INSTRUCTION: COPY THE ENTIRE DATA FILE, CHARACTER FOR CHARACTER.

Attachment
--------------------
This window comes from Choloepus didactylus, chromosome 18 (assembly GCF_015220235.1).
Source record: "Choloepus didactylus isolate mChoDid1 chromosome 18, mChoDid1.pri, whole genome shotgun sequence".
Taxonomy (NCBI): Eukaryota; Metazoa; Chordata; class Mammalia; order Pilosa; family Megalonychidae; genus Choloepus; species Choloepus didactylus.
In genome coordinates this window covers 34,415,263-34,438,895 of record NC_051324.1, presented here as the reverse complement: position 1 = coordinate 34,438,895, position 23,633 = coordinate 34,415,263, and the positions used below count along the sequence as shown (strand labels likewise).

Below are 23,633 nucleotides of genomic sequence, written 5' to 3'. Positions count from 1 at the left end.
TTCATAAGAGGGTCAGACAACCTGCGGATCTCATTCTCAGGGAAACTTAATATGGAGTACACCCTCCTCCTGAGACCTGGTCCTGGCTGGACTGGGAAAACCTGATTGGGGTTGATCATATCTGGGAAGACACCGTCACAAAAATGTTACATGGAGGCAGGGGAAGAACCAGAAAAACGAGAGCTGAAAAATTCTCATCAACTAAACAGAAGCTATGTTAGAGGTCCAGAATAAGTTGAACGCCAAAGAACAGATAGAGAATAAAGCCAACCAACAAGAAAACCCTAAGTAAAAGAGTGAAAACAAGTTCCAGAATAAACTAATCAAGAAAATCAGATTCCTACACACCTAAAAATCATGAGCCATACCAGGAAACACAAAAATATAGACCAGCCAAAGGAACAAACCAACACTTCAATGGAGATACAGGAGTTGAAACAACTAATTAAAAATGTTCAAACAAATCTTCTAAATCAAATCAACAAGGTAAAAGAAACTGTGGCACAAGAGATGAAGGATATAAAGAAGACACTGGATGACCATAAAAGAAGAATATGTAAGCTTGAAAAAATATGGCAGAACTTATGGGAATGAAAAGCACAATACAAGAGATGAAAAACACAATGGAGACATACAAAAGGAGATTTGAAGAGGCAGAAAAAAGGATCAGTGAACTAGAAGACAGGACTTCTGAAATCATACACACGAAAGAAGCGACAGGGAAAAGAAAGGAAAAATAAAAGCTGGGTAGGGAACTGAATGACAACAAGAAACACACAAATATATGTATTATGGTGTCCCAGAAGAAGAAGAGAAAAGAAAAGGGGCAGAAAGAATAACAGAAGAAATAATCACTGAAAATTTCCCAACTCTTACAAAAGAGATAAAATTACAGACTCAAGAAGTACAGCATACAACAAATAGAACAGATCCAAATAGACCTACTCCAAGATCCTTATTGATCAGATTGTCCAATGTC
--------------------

This window comes from Choloepus didactylus, chromosome 18 (assembly GCF_015220235.1).
Source record: "Choloepus didactylus isolate mChoDid1 chromosome 18, mChoDid1.pri, whole genome shotgun sequence".
Taxonomy (NCBI): Eukaryota; Metazoa; Chordata; class Mammalia; order Pilosa; family Megalonychidae; genus Choloepus; species Choloepus didactylus.
In genome coordinates this window covers 34,415,263-34,438,895 of record NC_051324.1, presented here as the reverse complement: position 1 = coordinate 34,438,895, position 23,633 = coordinate 34,415,263, and the positions used below count along the sequence as shown (strand labels likewise).

Below are 23,633 nucleotides of genomic sequence, written 5' to 3'. Positions count from 1 at the left end.
TTCATAAGAGGGTCAGACAACCTGCGGATCTCATTCTCAGGGAAACTTAATATGGAGTACACCCTCCTCCTGAGACCTGGTCCTGGCTGGACTGGGAAAACCTGATTGGGGTTGATCATATCTGGGAAGACACCGTCACAAAAATGTTACATGGAGGCAGGGGAAGAACCAGAAAAACGAGAGCTGAAAAATTCTCATCAACTAAACAGAAGCTATGTTAGAGGTCCAGAATAAGTTGAACGCCAAAGAACAGATAGAGAATAAAGCCAACCAACAAGAAAACCCTAAGTAAAAGAGTGAAAACAAGTTCCAGAATAAACTAATCAAGAAAATCAGATTCCTACACACCTAAAAATCATGAGCCATACCAGGAAACACAAAAATATAGACCAGCCAAAGGAACAAACCAACACTTCAATGGAGATACAGGAGTTGAAACAACTAATTAAAAATGTTCAAACAAATCTTCTAAATCAAATCAACAAGGTAAAAGAAACTGTGGCACAAGAGATGAAGGATATAAAGAAGACACTGGATGACCATAAAAGAAGAATATGTAAGCTTGAAAAAATATGGCAGAACTTATGGGAATGAAAAGCACAATACAAGAGATGAAAAACACAATGGAGACATACAAAAGGAGATTTGAAGAGGCAGAAAAAAGGATCAGTGAACTAGAAGACAGGACTTCTGAAATCATACACACGAAAGAAGCGACAGGGAAAAGAAAGGAAAAATAAAAGCTGGGTAGGGAACTGAATGACAACAAGAAACACACAAATATATGTATTATGGTGTCCCAGAAGAAGAAGAGAAAAGAAAAGGGGCAGAAAGAATAACAGAAGAAATAATCACTGAAAATTTCCCAACTCTTACAAAAGAGATAAAATTACAGACTCAAGAAGTACAGCATACAACAAATAGAACAGATCCAAATAGACCTACTCCAAGATCCTTATTGATCAGATTGTCCAATGTC